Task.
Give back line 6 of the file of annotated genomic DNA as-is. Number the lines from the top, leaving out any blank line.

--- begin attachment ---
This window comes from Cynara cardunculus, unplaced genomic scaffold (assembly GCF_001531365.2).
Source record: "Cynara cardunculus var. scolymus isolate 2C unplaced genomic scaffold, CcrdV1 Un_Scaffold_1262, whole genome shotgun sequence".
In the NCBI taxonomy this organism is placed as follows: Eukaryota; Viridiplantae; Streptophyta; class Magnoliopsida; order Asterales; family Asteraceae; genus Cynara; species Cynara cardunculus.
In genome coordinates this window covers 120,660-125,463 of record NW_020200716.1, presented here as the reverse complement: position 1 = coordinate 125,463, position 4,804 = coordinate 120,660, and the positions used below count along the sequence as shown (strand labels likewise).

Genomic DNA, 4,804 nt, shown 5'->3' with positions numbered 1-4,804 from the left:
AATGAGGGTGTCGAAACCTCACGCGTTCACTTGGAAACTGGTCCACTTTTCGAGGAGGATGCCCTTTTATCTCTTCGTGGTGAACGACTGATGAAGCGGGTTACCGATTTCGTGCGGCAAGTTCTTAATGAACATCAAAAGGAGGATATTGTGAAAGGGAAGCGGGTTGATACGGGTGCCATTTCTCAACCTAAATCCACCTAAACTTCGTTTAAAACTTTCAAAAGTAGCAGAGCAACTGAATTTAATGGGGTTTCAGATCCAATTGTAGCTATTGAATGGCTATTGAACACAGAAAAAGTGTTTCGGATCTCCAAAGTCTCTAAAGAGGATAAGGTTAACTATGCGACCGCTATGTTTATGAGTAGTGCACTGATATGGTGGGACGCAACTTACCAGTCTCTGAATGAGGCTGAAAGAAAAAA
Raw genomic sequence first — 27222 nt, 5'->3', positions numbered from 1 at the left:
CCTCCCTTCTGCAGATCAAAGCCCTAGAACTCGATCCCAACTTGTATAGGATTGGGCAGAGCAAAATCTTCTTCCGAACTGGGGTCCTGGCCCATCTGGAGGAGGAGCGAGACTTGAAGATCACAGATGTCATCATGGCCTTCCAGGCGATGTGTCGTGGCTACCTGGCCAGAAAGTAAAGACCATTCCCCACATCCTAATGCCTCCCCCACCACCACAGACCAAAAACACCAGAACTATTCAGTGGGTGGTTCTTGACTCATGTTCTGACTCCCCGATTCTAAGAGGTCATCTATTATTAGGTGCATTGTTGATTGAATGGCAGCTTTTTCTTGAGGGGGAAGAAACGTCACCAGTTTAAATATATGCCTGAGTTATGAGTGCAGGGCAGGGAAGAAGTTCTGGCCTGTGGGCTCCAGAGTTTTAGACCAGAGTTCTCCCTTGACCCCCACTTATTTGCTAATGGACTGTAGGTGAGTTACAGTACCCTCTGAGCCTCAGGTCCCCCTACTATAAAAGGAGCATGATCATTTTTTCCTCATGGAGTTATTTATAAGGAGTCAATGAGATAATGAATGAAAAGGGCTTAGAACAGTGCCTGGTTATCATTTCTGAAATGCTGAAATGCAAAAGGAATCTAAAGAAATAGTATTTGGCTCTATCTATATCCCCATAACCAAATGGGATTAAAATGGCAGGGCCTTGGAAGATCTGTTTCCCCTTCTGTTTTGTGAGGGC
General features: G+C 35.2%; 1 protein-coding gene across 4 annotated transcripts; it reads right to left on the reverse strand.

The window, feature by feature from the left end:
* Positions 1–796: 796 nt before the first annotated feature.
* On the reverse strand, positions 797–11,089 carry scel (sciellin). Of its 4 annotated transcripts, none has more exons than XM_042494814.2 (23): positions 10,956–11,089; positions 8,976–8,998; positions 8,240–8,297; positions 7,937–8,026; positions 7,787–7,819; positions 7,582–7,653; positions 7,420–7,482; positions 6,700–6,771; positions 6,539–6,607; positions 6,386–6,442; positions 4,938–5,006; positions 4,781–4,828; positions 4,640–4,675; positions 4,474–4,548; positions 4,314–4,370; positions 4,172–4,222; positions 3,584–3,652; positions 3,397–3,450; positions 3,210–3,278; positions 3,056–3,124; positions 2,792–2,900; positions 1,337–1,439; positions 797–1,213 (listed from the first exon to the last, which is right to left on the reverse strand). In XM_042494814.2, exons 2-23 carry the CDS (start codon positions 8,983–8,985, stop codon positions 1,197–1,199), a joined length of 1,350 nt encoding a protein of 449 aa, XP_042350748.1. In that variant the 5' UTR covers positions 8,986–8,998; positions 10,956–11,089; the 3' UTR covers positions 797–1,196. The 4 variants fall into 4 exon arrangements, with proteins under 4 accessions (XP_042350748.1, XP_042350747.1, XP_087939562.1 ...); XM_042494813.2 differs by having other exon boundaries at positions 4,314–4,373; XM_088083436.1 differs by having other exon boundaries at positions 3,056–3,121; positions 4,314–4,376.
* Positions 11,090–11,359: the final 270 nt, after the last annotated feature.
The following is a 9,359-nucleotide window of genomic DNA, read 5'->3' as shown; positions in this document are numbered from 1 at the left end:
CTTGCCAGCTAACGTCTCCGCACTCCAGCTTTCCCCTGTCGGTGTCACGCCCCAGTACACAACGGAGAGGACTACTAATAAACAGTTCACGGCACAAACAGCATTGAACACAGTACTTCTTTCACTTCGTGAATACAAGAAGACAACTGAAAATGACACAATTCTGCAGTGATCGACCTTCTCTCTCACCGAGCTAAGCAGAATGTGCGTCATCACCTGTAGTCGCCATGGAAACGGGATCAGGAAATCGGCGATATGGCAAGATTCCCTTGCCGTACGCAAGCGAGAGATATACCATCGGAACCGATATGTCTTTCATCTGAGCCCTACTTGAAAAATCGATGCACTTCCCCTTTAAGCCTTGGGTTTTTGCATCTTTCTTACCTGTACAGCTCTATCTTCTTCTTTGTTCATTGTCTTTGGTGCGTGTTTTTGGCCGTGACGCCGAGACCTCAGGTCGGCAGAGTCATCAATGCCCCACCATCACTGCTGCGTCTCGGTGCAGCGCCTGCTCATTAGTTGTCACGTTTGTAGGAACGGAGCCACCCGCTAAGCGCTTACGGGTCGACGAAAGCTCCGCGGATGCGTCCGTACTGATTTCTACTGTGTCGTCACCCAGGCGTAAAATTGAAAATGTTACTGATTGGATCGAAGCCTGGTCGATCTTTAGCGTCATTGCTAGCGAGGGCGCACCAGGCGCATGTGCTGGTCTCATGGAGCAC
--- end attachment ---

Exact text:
AATGAGGGTGTCGAAACCTCACGCGTTCACTTGGAAACTGGTCCACTTTTCGAGGAGGATGCCCTTTTATCTCTTCGTGGTGAACGACTGATGAAGCGGGTTACCGATTTCGTGCGGCAAGTTCTTAATGAACATCAAAAGGAGGATATTGTGAAAGGGAAGCGGGTTGATACGGGTGCCATTTCTCAACCTAAATCCACCTAAACTTCGTTTAAAACTTTCAAAAGTAGCAGAGCAACTGAATTTAATGGGGTTTCAGATCCAATTGTAGCTATTGAATGGCTATTGAACACAGAAAAAGTGTTTCGGATCTCCAAAGTCTCTAAAGAGGATAAGGTTAACTATGCGACCGCTATGTTTATGAGTAGTGCACTGATATGGTGGGACGCAACTTACCAGTCTCTGAATGAGGCTGAAAGAAAAAA